Patent suit targets Apple, Microsoft over data encryptionBoth Apple and its rival Microsoft have been hit with a new lawsuit accusing them and others of violating patents related to digital file encryption and security.
The complaint was filed this week by Tallgrass Prairie Management in U.S. District Court in the Eastern District of Texas, where lawsuits are frequently filed in hopes of a favorable outcome for the plaintiff. In addition to Apple and Microsoft, the suit targets WinMagic and CheckPoint Software Technologies.
The four defendants are accused of violating three patents related to secure data encryption, allowing users to ensure that others cannot access sensitive files. The patents in the suit are all named "Method for Preventing Inadvertent Betrayal by a Trustee of Escrowed Digital Secrets." They are:
- U.S. Patent No. 5,436,972, first filed in 1993
- U.S. Patent No. 6,141,423, filed in 1995
- U.S. Patent No. 6,216,229, filed in 2000
Apple is accused of selling "software that includes digital data structures for storing identifying information and encrypted digital secrets." The complaint asserts that Apple's software violates Tallgrass Prairie Management's patents by allowing "trustees to access the encrypted digital secrets upon verification of the identifying information."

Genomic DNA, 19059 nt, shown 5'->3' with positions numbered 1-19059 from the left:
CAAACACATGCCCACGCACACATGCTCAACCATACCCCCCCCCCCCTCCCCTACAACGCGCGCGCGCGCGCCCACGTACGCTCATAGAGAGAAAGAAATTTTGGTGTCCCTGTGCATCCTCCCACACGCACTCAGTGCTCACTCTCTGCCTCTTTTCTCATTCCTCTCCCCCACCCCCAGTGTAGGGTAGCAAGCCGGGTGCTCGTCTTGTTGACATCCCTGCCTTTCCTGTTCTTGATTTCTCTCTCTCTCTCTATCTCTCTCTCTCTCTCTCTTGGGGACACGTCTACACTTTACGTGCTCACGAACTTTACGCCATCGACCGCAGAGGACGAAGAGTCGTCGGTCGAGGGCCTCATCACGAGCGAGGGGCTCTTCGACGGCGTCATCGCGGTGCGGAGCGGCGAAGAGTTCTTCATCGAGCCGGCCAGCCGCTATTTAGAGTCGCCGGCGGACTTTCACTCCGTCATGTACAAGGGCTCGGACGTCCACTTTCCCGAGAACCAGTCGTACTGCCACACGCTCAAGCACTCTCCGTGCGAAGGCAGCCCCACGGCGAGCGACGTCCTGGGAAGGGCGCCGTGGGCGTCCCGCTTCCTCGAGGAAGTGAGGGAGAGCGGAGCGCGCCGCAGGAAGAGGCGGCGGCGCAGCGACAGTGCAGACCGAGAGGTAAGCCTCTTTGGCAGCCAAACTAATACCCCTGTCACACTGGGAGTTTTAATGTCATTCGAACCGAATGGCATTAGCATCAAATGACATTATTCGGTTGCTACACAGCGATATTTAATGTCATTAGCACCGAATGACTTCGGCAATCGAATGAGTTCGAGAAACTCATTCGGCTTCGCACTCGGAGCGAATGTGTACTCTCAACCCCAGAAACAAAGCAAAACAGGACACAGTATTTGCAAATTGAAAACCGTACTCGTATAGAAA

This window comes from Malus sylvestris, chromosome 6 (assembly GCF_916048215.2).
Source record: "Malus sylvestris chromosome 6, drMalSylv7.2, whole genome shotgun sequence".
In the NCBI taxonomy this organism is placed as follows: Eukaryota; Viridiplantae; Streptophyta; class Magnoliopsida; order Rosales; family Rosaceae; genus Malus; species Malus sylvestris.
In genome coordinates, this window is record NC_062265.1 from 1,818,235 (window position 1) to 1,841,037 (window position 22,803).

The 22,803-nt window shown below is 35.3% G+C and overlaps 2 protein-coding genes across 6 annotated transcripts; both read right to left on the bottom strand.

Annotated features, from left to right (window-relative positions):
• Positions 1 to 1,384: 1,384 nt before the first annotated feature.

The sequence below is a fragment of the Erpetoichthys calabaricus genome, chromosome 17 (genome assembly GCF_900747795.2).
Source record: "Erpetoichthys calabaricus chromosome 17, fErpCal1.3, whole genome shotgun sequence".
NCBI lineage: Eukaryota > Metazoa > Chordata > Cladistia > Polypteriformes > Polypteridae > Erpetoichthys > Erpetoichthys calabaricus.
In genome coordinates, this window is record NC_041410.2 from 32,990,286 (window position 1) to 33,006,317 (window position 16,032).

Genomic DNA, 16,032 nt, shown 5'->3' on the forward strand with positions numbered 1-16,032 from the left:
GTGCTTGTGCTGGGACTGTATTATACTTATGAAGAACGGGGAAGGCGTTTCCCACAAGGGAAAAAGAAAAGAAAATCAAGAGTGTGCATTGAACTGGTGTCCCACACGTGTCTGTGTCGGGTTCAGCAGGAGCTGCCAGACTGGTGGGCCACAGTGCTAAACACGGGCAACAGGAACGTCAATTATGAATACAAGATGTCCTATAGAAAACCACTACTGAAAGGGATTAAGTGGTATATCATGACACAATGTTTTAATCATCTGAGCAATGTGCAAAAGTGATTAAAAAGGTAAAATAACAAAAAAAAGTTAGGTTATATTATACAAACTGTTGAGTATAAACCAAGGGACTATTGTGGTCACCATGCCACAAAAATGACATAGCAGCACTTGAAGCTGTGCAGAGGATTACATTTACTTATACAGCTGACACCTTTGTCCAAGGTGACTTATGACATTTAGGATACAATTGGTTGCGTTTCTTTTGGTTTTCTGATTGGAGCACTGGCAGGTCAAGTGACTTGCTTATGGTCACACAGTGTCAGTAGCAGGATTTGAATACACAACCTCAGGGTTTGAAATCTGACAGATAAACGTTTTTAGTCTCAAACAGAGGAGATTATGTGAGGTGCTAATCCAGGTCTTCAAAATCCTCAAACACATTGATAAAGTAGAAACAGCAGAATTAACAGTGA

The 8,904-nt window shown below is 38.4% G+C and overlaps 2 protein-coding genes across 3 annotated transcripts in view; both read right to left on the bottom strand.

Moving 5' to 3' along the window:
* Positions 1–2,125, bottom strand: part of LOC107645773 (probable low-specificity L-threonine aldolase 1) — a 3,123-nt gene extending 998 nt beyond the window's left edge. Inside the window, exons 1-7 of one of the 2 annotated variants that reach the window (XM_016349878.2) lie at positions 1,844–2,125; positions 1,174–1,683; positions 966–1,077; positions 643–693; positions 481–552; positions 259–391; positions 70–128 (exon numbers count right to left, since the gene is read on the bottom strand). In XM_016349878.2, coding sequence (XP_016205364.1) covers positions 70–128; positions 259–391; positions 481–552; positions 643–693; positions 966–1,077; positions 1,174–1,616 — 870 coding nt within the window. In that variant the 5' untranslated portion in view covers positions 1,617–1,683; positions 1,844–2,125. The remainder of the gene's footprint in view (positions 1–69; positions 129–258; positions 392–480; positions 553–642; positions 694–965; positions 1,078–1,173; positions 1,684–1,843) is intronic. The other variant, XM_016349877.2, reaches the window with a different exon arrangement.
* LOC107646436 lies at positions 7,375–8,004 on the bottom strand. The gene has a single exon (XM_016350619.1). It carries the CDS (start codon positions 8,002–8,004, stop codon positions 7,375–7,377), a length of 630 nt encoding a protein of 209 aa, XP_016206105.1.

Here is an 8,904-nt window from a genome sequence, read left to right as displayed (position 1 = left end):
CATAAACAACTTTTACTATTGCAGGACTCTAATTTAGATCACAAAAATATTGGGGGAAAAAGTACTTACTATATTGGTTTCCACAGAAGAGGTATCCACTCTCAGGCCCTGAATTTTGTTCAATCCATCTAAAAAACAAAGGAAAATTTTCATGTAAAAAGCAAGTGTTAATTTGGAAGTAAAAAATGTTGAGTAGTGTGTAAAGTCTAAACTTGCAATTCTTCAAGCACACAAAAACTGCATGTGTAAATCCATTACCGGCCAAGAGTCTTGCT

The plaintiff has asked the court to grant permanent injunctions against the defendants, preventing them from selling what Tallgrass Prairie believes are infringing products. The company also hopes to receive damages from those it is suing via a jury trial.
Tallgrass Prairie Management is represented by attorney William E. Davis III of The Davis Firm based out of Longview, Texas.
On Topic: patents
- Apple-licensed iPod navigation patent invalidated by US regulatory agency
- Apple patent details visual-based AR navigation, confirms Flyby Media acquisition
- Apple awarded pair of 3D user interface patents related to computer vision
- Judge says 'common sense' not enough to invalidate patent in Arendi v. Apple & Google
- Apple patent filing shows future potential of Touch ID not tied to a button